Rewriting is as much a part of playwriting as the original first draft. More, actually. Cuz it usually lasts a lot longer. Hell... some plays take years to rewrite. They don’t just fall into place. They're They take time, indulgence, emotional growth, instinct, and humongous shitloads of patience. And, despite best efforts, one makes a bunch of embarrassing mistakes. Plays are not inanimate beings. You have to listen to what THEY want, not just toss in what you want to put in them. You can't crowbar in a line, speech, scene, or ending and have it all work out. It will turn out false. And falsity destroys plays. Listen to it... the play will tell you what it needs.

“I fixed it! I changed the ending!” Great. Terrific. Not really. These are words I personally dread. Does your new ending now match the rest of the work? That is, does your new catastrophe/denouement accurately reflect the progression of the sequential elements that came before it? Is it seamless? Is it a logical, inevitable summation of the conflict that preceded it? See... the problem is... once you change one thing, you have to go back and make sure the rest of it jibes. Chances are you may have engineered  a character change that now has insufficient justification. Or maybe accelerated the reveal or revelation, having effected a result that should have taken six (or sixty) more pages. The pieces do not exist by themselves... they live and breathe and depend on every other part of the work.

This IS rocket science. No, screw that. Rocket science is simpler. This is like psychology. Mumbo-jumbo. No way to quantify it. No way besides gut knowledge to know if it's true.   It is NOT easy. It is not about the glory of Jane Schmane, playwright. Screw that too. It is about the work and ONLY the work. Fergodssakes. If it was easy, every clown would be doing it. (Okay, somedays it does seem like every clown is doing it. I recently opened up a book of “The Best Short Plays of [YEAR]” and was so aghast with the ineptitude of the first selection that I almost pooed myself in disbelief. Holy shit what a terrible waste of ink, paper, and consciousness. Nothing new, but that was the least of its self-inflicted death blows. Not a shred of revelatory truth or insight. Just tricks. Dramatic gags. Devices without real humanity to drive them.  Crap any fool could learn in playwriting school. Flummery. Should have been a tv script.)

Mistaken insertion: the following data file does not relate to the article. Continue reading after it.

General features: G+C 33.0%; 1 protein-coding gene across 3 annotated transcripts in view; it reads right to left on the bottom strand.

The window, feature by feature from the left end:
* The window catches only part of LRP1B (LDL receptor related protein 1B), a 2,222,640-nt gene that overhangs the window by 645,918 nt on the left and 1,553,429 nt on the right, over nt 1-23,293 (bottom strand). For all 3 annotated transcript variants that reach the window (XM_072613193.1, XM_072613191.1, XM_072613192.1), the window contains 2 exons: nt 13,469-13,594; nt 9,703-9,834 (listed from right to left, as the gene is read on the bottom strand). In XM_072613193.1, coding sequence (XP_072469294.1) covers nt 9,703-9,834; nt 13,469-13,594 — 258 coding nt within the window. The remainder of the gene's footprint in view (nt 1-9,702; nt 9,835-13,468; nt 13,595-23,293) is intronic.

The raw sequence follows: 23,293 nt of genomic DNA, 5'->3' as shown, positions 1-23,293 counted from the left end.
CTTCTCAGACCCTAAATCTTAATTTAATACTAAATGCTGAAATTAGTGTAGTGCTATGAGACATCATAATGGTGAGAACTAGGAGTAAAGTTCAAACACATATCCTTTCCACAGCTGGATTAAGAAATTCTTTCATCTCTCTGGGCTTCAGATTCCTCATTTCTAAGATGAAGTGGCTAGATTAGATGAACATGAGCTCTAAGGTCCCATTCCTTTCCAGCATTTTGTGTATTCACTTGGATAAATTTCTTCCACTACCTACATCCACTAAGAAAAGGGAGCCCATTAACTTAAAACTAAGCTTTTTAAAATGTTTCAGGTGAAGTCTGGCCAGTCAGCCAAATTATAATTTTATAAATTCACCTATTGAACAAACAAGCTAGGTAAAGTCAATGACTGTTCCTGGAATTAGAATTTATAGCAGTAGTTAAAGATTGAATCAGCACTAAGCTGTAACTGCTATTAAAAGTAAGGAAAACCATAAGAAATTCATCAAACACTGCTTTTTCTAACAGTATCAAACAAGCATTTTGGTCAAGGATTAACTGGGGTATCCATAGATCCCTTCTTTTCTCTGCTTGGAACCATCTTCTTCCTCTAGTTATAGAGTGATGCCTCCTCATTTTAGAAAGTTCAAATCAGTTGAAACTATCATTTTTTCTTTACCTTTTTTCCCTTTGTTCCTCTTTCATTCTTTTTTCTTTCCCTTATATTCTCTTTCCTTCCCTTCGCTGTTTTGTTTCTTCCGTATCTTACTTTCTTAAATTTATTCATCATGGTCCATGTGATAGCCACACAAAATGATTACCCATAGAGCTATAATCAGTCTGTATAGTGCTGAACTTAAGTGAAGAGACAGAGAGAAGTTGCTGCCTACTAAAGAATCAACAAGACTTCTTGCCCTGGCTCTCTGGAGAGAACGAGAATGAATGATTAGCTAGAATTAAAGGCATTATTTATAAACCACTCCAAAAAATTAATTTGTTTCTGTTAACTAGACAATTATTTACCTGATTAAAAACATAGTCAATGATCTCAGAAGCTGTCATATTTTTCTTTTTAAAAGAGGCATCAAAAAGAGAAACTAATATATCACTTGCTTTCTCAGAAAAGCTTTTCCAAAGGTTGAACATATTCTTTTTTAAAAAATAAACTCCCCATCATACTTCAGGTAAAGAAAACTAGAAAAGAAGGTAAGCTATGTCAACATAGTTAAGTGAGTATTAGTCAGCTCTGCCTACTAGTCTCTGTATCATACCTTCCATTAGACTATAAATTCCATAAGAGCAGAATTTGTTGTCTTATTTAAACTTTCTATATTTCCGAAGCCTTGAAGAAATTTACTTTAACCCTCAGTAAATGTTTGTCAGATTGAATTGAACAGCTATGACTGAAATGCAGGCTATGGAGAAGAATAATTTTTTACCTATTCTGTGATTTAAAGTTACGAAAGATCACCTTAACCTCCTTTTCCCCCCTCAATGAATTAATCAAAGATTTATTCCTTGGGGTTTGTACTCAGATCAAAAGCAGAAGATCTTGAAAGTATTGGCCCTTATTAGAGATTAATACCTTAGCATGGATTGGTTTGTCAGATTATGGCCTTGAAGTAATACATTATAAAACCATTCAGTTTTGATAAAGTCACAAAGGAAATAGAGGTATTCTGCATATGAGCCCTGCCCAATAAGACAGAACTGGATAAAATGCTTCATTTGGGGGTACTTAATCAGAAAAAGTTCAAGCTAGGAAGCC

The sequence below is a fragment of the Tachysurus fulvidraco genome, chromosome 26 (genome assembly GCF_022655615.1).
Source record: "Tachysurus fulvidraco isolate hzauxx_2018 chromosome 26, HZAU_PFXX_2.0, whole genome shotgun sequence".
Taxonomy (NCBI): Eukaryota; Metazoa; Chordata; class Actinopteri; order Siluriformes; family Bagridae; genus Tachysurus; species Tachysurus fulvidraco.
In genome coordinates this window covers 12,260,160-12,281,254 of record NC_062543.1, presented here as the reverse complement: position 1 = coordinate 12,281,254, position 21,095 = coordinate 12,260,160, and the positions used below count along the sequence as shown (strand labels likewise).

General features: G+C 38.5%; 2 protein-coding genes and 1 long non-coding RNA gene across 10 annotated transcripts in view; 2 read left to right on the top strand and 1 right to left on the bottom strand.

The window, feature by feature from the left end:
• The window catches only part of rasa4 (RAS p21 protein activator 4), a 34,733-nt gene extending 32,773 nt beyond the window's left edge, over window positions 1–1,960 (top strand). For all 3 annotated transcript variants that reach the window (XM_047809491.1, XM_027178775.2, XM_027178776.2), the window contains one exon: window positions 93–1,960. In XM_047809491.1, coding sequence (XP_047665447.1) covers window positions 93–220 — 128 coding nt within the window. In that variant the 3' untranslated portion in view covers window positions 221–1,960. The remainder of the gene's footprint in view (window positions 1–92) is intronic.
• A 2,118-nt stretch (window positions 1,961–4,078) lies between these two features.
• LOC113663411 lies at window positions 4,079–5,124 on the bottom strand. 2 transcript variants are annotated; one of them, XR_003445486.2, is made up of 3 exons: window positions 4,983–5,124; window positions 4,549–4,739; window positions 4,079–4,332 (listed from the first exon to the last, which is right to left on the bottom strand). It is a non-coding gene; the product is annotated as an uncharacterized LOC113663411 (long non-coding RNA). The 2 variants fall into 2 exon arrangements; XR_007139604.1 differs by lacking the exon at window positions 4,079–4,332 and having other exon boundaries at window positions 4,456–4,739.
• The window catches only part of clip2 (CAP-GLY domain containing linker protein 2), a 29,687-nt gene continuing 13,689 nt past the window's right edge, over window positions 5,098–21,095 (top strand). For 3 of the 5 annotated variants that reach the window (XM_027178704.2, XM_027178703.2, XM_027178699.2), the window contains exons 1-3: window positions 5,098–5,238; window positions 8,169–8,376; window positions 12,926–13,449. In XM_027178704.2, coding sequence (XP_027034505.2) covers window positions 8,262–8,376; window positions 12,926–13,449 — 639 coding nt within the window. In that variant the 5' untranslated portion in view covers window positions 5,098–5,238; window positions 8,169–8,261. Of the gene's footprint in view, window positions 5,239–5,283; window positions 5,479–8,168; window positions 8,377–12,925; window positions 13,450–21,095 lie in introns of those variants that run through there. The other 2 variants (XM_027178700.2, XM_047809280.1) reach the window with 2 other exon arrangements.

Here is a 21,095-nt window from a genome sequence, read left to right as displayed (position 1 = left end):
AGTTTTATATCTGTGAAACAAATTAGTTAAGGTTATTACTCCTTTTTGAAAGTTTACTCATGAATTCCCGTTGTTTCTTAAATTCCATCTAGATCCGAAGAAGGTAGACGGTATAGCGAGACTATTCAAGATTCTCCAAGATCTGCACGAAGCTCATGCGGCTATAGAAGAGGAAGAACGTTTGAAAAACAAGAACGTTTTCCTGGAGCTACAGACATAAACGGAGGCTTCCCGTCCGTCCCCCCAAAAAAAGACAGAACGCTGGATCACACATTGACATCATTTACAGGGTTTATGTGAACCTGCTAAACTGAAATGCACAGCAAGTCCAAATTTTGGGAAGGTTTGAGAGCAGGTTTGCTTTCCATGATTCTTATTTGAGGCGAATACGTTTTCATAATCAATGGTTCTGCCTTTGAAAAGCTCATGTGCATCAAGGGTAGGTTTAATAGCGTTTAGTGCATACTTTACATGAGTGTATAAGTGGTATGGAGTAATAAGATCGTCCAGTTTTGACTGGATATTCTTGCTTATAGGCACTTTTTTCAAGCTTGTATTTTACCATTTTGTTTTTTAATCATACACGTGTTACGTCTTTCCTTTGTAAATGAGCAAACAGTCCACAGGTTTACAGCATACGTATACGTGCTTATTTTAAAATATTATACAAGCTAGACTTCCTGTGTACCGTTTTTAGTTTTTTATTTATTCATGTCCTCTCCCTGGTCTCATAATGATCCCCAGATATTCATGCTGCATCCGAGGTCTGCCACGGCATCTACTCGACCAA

The deal is that every time you sentence yourself to creating a script, you are in it for the long haul. And most times the haul isn't really all that long, especially with the recent obsession for the 10-minute play. But you have to commit and you have to leave your ego on the porch. The word is “playwright”; the “wright” signifies someone who practices a craft, who is constantly engaged in a process of perfection-seeking that does not end. A friend of mine, a respected and talented playwright, once answered the question, “When is a play finished?” with “When you begin the next one.” Then she added, “Except that you usually go back to it some time later and fix the boo-boos you didn't know about till you wrote the one following.”

Good luck.

School's Out!

(From May 14, 2012)

So the semester is at an end, and having been saddled with teaching duties, it brings me to the trough of self-reflection...where I ponder once again...about myself. Not in a “Me, Me, Me” way, but in a “How did I do?” way. First semester teaching stage direction at TC3 and while I could spend copious time lauding the efforts of my excellent students, I have to reflect on the end results. At first it seemed like a leviathan to overcome: how could I ever manage to fill 15 weeks of three-hour classes? As the time progressed, I began to realize that I had been looking at a pinhole of time with an electron microscope. The question became “Holy shit. I only have this much time left to teach all this stuff!” ONE semester of directing when I knew some colleges spend at least two? What was I thinking? Oh, hubris berzerk!!

The reason I ramble and ruminate is that I saw my students' first real directorial efforts earlier today. And while there was a...diversity (?) of success... I did see effort to incorporate the things we had covered in class. Movement. Tableaus. Reactions to lines. Scoring each speech. Viewpoints. Physical interpretation. Not one of them could have been accused of not trying.

I had great students. Started with six, ended up with the same six. Not bad. 0% attrition. All were eager to learn, and ready to do the job. Which left it up to me to tell them what the job actually was. 

They showed varying degrees of success, but all high levels of intent and work involved. And yet I feel as if, through their first kicked-out-of-the-nest efforts, that there could have been more uniform results. Was I not clear? Did I not cover this or that? Did I cover it but insufficiently? Going back over my lesson plans I see few gaps in critical material coverage. I do, however, see inadequate time to thoroughly explore topics. 

I'll definitely spend a bunch of time reworking the course... spend more time here, less here... drop this... introduce that. Pick and choose among all of the several hundred equally crucial and necessary topics. And probably do it again after the next time I teach this course. (What the hell, I'm constantly reworking my plays years after the original crayon stains have dried.) 

I know part of me is being unrealistic; that behind this scribble-babble is the idea that I can churn out --across the board--astute directors who GET IT. By this I mean get the idea...the concept... a glimpse of the whole play, inside and out, organic and inorganic, and the ability to develop a perspective about their projects. Give them tools enough to walk out and do an (at worst) semi-decent job of putting something on stage.